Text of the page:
The icing on the cake was in 2022 when the chairlift broke down and left guests stranded in the hot sun for hours. Three minor injuries were reported during the evacuation, and Ghost Town in the Sky completely for good shortly after.

Can you drive to the top of Ghost Town in the Sky?

No, the old service road to the top of Buck Mountain is is open, but you cannot access Ghost Town anymore, due to locked gates and no trespassing signs.  The road is the steepest maintained road in the state of North Carolina.

Who currently owns Ghost Town in the Sky?

With the passing of Alaska Presley, who owns the Ghost Town property is in a bit of legal battle.  So there is no clear answer at this time.

Is it illegal to go to Ghost Town in the Sky?

In general, yes, it is illegal to enter the park property without permission.  Many do go to the main building and gates in the old parking lot, which seems to be ok.  It is illegal to enter the property, and you will be charged with trespassing per our conversation with local authorities.

Ghost Town Maggie Valley – The Beginnings

R.B. Coburn had been visiting the valley for some time with his family and fell in love with the area.  R.B. was a successful businessman, having started several successful businesses in Tennessee.  After visiting many different  ghost towns throughout western America, R.B. Coburn decided to return to Maggie Valley , and build a Wild West based theme park on top of Buck Mountain in Maggie Valley.  Buck Mountain has an elevation of 4,600 feet and provides beautiful mountain scenery all around it.

Construction

Ghost Town Maggie Valley was designed and constructed by Russell Pearson in 1960 for approximately $1 million.  Construction of Ghost Town began on September 1, 1960.  Three bulldozers made their way to the top of the mountain to shave 45 feet of dirt and rock off the top.  This area would soon become the Old West town, and home to the famous gun fights.

Thousands of yards of dirt and rock were then moved to the shoulders of the western town and became the foundations for surrounding towns: Indian Village, Mountain Town, and Mining Town.

Building construction for the four different towns started in mid-November of 1960, using 200 local men to get the job done.  By early May 1961, more than 40 buildings were complete, both inside and out.  All buildings were true life size replicas of similar buildings from the era.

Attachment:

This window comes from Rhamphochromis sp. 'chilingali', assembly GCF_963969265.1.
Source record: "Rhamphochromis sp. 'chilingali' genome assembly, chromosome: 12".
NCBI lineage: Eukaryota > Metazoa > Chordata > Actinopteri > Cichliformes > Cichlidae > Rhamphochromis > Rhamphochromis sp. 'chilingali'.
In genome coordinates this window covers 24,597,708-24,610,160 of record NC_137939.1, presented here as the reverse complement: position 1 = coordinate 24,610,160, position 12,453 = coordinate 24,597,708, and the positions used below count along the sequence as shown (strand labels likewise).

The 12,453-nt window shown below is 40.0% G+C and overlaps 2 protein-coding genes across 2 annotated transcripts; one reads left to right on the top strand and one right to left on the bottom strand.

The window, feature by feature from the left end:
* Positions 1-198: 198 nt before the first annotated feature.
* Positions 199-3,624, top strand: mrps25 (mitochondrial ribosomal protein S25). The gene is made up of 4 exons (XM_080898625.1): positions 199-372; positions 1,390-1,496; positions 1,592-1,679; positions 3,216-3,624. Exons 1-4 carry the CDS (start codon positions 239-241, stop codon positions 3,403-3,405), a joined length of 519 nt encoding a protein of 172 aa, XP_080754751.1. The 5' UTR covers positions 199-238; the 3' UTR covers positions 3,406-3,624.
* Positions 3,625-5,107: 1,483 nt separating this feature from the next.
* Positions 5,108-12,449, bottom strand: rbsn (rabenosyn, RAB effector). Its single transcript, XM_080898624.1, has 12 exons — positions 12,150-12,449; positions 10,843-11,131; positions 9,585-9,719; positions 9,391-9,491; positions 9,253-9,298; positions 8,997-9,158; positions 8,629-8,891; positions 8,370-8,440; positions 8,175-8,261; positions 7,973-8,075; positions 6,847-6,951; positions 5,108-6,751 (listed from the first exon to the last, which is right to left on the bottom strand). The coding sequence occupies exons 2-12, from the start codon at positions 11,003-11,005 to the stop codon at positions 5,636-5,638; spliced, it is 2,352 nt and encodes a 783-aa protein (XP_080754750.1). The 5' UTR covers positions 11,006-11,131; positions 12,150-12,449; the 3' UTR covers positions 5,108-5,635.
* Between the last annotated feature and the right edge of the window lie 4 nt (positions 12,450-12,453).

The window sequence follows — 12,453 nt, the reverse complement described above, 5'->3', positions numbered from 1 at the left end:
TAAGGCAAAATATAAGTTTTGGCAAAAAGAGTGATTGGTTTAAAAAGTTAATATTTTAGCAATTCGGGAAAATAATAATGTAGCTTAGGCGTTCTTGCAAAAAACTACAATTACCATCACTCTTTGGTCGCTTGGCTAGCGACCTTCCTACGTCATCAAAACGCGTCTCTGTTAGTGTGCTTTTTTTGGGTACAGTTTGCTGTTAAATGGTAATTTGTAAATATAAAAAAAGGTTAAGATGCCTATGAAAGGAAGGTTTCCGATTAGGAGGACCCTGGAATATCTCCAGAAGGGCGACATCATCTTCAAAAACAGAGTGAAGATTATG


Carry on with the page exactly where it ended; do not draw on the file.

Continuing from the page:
All building supplies were sourced locally and included 300,000 feet of lumber, 200,000 feet of plywood, and 20,000 pounds of nails.  The grass seed alone cost more than $3,000 in 1960.  Today, that same seed would cost more than $25,000.

At the time of Ghost Town's grand opening, there were only two ways up to the top, The Incline Railway, and shuttle bus.  The shuttle bus was only available to people with specials needs, and staff.

The Incline Railway (a funicular railway ) brought people to within 200 feet of the top of the mountain.  The construction of the Incline Railway was a feat in and of itself.  Bulldozer operators carved out a 50 foot wide, 3,364 foot long clearing up the side of Buck Mountain.  This would become the roadbed for the Incline Railway.   A 25-ton bulldozer was moved up and down the mountainside, and connected to another bulldozer at the top, by a 4-inch cable.  The bulldozer was worked up and down like a yo-yo.  Again, everyone that performed this work was local.

The railway itself is made up of 21,000 feet of steel rail.  There were two cars, each capable of holding 48 passengers.   The cars were attached to three separate cables.  Each cable weighed 6,000 lbs, for a total of 18,000 lbs, for all three.  The cars were operated electronically from the top of the mountain, using 440-volt motors that weighed more than 25,000 lbs each.

The Incline Railway was not only the nation's very first double incline railway but also the steepest.  The Ghost Town Incline Railway rises 1,200 feet at varying grades, from 30% to 76.1%, over the 3,364 feet it travels.  In some places, it was nearly straight up, making for an exciting ride up to the top.

Assembling and installing the Incline Railway was also a challenge.   A "Skidder" at the top of the mountain was used to pull a cart up and down the mountain, containing the workers, rails, and tools.   Installation was a dangerous job, and caught the attention of Maggie Valley residents most of the winter, as they watched Ghost Town come together.  Fortunately, all went well, and installation was completed with no injuries.

Construction of Ghost Town in the Sky, as it was formally named, was completed in May of 1961.  The park officially opened in June 1961.  Ghost Town in the Sky very quickly became one of the most popular attractions in Western North Carolina .  On some days, the park had more than 10,000 people in attendance.

The Chair Lift

One of the major additions to Ghost Town that occurred during the winter and spring of 1962 was the double chair lift.  The chair lift provided another unique and exciting way to reach Ghost Town from Maggie Valley.   The chair lift was specially ordered from Italy and could transport 900 passengers per hour, using its 160 double chairs.